The big draw with this garden is the Pi'ilanihale Heiau, a stone structure that covers three acres and took 128,000 man-days to build.
|Image from PBR Hawaii|
There are many different types of bananas and taro everywhere.
It was considered bad luck to take bananas on fishing trips and, until the end of the taboo system in 1819, women weren't allowed to eat certain varieties. Too much delicious potassium?
We joked about seeing the Hawaiian national bird, the weed whacker. These were everywhere, all over the island. Hawaiians love their weed whackers.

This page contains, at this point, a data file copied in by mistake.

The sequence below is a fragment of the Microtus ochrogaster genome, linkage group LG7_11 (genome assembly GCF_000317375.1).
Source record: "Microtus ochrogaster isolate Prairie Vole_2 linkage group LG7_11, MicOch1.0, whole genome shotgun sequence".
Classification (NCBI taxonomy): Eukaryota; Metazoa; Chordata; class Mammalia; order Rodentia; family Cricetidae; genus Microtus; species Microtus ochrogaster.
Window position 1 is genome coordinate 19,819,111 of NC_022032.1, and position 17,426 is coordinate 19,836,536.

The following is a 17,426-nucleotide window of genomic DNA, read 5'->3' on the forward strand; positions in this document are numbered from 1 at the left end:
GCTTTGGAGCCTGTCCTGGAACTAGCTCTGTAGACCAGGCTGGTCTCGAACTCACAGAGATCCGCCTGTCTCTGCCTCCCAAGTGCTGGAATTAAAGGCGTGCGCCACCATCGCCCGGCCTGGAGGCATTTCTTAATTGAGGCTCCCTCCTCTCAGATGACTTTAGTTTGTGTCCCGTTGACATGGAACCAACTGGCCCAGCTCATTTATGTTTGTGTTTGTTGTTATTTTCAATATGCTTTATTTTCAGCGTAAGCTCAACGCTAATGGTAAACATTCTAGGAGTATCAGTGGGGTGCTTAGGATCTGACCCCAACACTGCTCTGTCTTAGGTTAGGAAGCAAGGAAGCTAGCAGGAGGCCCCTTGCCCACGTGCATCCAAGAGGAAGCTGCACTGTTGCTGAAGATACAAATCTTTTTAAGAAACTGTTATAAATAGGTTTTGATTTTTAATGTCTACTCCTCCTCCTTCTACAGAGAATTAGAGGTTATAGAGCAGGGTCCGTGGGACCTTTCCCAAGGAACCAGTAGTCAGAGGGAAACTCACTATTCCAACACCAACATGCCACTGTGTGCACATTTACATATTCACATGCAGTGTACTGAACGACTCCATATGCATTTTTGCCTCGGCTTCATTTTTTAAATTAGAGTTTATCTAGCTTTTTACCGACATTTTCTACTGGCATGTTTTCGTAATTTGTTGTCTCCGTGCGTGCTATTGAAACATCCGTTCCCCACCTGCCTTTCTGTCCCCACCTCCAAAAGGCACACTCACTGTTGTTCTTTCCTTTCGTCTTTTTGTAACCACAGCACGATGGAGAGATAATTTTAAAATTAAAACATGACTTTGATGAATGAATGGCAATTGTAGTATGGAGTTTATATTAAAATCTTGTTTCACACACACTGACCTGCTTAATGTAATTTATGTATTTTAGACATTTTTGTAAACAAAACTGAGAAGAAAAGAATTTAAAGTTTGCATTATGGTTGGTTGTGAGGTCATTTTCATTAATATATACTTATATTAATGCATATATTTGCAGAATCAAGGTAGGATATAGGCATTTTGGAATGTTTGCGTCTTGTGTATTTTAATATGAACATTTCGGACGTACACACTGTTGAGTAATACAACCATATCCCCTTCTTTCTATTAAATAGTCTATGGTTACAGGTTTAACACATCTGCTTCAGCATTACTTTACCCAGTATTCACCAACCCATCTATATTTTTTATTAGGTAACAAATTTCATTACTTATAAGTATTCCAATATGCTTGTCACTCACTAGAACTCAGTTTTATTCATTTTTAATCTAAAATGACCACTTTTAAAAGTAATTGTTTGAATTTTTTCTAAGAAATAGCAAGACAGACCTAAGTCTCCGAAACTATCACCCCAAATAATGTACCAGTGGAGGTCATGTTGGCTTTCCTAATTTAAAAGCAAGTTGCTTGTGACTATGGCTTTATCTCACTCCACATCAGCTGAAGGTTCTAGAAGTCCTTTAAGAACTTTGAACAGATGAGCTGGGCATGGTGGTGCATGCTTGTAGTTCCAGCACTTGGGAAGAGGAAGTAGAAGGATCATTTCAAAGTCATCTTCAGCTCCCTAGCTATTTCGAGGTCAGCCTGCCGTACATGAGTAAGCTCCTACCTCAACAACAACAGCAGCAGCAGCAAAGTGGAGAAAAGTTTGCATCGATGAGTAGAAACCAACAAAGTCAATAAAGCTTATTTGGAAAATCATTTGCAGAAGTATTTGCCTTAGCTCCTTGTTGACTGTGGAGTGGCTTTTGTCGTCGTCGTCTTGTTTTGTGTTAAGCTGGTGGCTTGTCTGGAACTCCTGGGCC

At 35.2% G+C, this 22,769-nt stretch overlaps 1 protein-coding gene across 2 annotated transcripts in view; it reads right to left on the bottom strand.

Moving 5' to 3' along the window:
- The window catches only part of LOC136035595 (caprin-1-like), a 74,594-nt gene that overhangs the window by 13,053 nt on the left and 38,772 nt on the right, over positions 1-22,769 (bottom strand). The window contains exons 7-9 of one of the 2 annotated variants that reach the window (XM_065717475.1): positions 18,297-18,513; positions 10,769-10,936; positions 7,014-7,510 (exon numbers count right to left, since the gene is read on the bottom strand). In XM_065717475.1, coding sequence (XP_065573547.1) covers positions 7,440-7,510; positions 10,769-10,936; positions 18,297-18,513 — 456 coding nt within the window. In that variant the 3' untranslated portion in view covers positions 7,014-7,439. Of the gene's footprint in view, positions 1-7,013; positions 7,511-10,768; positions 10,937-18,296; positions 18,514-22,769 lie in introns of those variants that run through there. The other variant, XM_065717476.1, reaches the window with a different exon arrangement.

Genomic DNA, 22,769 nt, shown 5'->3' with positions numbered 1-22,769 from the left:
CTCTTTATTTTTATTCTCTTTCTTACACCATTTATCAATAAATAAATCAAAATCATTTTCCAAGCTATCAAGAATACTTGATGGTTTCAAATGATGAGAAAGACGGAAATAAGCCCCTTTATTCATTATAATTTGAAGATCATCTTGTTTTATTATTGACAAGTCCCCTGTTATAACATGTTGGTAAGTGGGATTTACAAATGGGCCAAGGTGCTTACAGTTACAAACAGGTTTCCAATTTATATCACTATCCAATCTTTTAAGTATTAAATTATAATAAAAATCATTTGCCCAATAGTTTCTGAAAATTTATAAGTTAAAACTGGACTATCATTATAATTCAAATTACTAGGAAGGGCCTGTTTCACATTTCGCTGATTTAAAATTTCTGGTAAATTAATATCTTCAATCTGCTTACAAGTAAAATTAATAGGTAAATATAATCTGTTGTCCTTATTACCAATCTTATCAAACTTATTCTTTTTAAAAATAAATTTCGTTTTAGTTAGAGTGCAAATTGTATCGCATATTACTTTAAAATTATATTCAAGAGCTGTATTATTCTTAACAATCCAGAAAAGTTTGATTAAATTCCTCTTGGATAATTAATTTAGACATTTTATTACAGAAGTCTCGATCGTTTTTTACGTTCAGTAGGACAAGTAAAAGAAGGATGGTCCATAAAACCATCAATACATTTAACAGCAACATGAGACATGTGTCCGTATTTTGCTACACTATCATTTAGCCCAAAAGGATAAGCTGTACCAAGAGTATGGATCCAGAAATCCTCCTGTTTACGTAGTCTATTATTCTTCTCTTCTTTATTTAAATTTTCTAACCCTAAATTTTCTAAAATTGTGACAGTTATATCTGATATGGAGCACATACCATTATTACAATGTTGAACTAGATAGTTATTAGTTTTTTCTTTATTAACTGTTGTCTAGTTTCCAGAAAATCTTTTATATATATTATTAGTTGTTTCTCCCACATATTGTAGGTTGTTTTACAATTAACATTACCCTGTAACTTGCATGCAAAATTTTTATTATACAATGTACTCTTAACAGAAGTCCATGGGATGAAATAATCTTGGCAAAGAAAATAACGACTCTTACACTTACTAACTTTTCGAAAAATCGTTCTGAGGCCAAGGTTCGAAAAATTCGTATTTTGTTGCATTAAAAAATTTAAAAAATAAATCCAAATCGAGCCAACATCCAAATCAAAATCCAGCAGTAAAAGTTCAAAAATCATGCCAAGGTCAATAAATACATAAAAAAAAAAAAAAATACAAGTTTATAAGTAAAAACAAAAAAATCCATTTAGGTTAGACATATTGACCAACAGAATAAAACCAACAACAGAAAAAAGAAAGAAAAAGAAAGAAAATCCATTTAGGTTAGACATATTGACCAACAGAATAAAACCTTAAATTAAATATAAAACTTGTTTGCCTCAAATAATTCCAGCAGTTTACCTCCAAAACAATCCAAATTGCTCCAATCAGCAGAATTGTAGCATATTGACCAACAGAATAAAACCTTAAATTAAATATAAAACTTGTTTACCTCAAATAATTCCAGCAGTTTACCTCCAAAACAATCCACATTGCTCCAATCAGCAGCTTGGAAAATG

I was so taken with the way they underplanted the alocasia with ferns. I want to replicate this in a galvanized container.
|Ape/Elephant's ear (Alocasia macrorrhiza)|
These screw pines are part of the largest remaining hala grove on the island.
|Hala/Screw pine (Pandanus tectorius)|
The bark is incredible.
There was a huge coconut grove with signs begging you not to walk beneath them.
According to our snorkel captain, more tourists are harmed each year by falling coconuts than sharks.
|Loulu/Fan palm (Pritchardia affinis)|
|Lava rock raised beds|
They had "the canoe garden" which included the species that Tahitians brought by canoe to the Hawaiian islands.
|Noni/Indian mulberry (Morinda citrifolia)|
|Wauke/Paper mulberry (Broussonetia papyrifera)|
|Ki/Ti leaf (Cordyline fructicosa)|
|Kamani/Alexandrian laurel (Calophyllum inophyllum)|
|Cliff covered in Beach Naupaka (Scaevola taccada)|
It was lovely.